The Weight of the Word
At five in the morning on October 3, 2011, Turkish police raided the home of Ayse Berktay, a writer and translator, seizing personal papers and files, without an arrest or search warrant. She was eventually charged under Turkey’s anti-terror legislation with “membership in an illegal organization” for allegedly “planning to stage demonstrations aimed at destabilizing the state, plotting to encourage women to throw themselves under police vehicles so as to create a furor, and attending meetings outside Turkey on behalf of the Kurdistan Communities Union (KCK),” a banned pro-Kurdish party.
Berktay is one of more than 1,800 people, including writers and academics swept up in mass arrests of supporters of Kurdish rights in Turkey. She is a member of the pro-Kurdish Party for Peace and Democracy, which has 36 elected members in the Turkish Parliament. This past Tuesday she received the PEN/Barbara Goldsmith Freedom to Write Award, at the annual Pen benefit gala at the Museum of Natural History, of which I was a co-chair. I’ve been a member of PEN for many years, and I’m deeply impressed with the work the organization does on behalf of imprisoned writers around the world.
The winner of the 2009 Freedom to Write Award was imprisoned writer and politicial activist Liu Xiobao, who went on to win the 2010 Nobel Peace Prize and was represented at the ceremony by an empty chair since the Chinese government refused to let him travel to Stockholm. Xioboa is serving an eleven-year sentence for “inciting subversion of state power,” as one of the co-authors of Charter 8, which called for expanded human rights and an end to one party rule. In the meantime his wife Liu Xia is under house arrest, without phone or internet access. Two weeks ago she was allowed a brief respite to attend the trial of her brother on fraud charges. I’m not free,” she shouted to reporters from a car window after leaving the court. “When they tell you I’m free, tell them I’m not.” (As part of its World Voices festival PEN released a “Creativity and Constraint in Today’s China,” detailing China’s censorship and persecution of writers and artists, which you can read here)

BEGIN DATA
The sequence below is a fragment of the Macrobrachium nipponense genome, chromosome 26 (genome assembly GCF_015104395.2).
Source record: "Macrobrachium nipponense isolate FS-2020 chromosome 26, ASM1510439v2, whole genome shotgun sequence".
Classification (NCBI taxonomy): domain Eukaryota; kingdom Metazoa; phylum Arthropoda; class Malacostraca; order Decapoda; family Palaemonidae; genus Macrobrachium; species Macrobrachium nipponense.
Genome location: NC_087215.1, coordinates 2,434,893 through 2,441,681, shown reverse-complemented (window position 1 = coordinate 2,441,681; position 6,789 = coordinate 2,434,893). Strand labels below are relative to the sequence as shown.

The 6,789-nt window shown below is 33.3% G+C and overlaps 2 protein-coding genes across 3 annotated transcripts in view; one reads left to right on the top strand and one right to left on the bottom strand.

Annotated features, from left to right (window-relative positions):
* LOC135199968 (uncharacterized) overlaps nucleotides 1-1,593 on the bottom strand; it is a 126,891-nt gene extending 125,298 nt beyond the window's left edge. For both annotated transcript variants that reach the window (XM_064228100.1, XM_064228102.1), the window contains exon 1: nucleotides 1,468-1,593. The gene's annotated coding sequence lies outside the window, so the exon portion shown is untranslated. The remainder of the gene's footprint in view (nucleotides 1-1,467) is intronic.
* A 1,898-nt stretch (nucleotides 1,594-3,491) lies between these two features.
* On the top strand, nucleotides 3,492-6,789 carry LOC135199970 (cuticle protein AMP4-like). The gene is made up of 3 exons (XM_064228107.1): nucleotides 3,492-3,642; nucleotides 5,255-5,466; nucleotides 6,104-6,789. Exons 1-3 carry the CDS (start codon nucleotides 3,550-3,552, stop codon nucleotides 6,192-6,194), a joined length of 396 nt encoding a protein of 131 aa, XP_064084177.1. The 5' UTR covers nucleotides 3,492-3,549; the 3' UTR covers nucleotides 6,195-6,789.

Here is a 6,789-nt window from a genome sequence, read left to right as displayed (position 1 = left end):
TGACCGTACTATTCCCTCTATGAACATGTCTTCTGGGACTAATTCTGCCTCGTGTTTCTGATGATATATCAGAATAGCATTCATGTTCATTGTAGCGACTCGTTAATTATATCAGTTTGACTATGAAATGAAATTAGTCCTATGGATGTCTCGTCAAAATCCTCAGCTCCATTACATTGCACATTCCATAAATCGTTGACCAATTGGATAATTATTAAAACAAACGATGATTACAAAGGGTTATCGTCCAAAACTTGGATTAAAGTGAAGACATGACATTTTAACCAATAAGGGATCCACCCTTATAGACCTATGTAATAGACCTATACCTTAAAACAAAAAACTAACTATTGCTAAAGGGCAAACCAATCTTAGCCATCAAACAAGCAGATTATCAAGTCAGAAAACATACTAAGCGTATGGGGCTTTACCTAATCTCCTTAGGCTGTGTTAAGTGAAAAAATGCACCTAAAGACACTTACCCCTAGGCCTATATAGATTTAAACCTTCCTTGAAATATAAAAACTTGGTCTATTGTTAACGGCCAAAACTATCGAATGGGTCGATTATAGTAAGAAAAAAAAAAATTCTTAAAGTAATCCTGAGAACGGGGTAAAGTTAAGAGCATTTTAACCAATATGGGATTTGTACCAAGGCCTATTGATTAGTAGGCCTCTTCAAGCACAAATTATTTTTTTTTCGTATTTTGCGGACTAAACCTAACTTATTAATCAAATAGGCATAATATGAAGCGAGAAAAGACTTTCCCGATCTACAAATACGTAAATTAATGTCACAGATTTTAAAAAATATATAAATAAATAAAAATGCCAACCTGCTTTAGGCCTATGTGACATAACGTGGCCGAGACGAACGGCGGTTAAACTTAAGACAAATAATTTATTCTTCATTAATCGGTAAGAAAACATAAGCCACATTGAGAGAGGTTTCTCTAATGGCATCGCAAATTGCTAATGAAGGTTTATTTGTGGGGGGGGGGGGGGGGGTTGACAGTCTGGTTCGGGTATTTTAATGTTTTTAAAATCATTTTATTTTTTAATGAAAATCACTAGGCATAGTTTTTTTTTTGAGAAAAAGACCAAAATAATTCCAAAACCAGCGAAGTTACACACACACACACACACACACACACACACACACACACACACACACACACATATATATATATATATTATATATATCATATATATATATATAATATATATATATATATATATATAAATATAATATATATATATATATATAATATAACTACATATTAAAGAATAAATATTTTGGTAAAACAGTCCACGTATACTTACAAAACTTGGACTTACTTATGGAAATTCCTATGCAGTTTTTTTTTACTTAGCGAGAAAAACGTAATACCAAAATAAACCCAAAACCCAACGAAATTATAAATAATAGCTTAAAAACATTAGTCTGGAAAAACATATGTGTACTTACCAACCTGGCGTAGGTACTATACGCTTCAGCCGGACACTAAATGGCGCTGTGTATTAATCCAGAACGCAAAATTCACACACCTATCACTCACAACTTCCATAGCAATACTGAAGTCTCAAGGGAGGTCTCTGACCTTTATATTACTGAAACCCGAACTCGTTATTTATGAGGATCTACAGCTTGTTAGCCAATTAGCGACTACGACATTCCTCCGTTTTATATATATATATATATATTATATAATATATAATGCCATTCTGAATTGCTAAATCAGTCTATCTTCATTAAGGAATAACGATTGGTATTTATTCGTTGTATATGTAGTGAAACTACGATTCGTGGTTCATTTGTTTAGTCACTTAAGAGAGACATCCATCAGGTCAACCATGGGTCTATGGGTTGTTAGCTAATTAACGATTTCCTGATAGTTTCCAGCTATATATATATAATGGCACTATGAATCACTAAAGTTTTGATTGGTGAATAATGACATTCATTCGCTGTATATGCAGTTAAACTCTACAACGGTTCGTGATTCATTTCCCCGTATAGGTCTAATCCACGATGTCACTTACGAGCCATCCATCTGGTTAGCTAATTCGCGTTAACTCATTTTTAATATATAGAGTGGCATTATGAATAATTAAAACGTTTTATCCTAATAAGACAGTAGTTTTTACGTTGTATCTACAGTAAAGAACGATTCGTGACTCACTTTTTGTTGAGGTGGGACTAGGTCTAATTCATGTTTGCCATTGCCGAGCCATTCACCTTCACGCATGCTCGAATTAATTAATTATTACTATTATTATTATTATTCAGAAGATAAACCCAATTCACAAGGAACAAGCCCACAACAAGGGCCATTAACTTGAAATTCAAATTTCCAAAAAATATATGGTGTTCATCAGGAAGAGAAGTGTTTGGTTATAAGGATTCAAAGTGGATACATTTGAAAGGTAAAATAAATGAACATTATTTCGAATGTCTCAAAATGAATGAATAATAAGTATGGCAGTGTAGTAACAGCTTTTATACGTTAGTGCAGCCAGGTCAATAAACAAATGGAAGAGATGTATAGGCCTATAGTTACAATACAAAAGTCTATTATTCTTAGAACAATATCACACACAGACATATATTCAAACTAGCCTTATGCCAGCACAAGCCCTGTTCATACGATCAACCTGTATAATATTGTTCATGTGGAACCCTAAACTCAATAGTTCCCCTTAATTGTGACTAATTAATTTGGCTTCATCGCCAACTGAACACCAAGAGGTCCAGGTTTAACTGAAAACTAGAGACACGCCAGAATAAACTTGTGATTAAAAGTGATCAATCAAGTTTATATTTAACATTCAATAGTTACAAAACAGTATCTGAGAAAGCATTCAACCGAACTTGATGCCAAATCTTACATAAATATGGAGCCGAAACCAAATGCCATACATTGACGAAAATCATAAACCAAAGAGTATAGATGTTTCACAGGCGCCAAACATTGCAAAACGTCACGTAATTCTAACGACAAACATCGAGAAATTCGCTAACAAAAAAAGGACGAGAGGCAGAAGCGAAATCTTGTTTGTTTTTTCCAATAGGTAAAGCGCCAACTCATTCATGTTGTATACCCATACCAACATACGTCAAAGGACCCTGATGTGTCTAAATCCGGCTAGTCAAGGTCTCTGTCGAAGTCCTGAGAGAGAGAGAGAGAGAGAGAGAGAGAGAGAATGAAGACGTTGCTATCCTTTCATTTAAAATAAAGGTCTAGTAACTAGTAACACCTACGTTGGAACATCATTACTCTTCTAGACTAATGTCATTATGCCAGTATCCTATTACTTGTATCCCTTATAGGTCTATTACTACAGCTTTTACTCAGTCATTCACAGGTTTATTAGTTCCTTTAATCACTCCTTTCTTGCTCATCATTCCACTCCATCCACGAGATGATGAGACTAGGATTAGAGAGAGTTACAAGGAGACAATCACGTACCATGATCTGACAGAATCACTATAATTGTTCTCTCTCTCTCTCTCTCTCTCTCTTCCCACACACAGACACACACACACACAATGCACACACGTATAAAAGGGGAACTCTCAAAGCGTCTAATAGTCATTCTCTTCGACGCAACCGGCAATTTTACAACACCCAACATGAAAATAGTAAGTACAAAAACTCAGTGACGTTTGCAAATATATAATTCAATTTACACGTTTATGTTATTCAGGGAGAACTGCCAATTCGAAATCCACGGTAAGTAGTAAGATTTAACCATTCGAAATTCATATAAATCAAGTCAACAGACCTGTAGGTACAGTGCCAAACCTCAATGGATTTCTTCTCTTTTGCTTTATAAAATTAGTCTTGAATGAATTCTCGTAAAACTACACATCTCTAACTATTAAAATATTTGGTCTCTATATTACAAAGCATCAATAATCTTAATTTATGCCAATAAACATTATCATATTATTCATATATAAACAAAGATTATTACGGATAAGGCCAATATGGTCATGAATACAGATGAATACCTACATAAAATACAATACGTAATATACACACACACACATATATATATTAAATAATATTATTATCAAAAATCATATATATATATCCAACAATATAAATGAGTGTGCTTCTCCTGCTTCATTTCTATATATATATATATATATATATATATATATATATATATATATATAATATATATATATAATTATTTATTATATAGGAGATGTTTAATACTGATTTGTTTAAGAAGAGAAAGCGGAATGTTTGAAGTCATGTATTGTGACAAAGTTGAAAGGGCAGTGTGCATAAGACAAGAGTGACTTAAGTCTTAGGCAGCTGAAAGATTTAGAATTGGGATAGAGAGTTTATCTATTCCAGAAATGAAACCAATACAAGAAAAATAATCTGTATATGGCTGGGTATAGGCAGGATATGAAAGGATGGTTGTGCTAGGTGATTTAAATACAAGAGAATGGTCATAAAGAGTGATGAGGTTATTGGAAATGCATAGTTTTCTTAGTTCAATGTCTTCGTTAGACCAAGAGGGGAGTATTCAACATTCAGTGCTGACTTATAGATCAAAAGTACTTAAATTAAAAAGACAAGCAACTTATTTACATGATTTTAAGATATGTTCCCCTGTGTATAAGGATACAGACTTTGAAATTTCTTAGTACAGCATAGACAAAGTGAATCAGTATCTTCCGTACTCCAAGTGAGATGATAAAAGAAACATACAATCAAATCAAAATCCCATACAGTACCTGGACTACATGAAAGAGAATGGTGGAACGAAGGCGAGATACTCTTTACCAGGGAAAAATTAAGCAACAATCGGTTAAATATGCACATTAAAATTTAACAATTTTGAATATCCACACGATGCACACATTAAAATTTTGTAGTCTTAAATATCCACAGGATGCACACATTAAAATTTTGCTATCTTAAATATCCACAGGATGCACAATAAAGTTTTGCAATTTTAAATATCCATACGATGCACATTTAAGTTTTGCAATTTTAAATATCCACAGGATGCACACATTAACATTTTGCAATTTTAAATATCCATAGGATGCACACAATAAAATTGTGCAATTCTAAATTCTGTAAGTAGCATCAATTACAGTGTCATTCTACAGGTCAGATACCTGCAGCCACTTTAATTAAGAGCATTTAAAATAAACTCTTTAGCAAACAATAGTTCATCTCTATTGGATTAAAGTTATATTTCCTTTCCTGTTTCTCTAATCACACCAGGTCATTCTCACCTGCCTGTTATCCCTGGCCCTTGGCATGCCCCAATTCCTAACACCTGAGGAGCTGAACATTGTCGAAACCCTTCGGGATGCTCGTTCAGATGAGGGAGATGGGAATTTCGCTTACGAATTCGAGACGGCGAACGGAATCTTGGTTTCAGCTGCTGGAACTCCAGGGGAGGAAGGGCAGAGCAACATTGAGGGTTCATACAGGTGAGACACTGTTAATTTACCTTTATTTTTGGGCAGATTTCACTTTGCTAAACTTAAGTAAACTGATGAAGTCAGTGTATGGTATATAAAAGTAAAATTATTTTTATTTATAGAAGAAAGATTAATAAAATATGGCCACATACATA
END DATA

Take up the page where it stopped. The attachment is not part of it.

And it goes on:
PEN also honored the great Philip Roth on Tuesday night with its Literary Service Award. In addition to his many services to literature Roth was being recognized for his support of Eastern European writers struggling under Soviet occupation, when he devised a system whereby leading American authors including himself, Arthur Miller, Arthur Schlesinger, William Styron and others were able to send cash envelopes every month to writers like Milan Kundera, Ivan Klima who’d been forced to work in menial jobs—Klima for instance, worked as a messenger, a train driver and a surveyor’s assistant—and would otherwise have been unable to support themselves while continuing to write.
Elegantly MCed by NBC’s Willie Geist, the gala concluded with a short plea from me—briefly interrupted by an intoxicated writer at my table exercising her right to free speech—to support PEN and the work it’s doing to protect freedom of expression around the world. I’d like to reiterate that request here.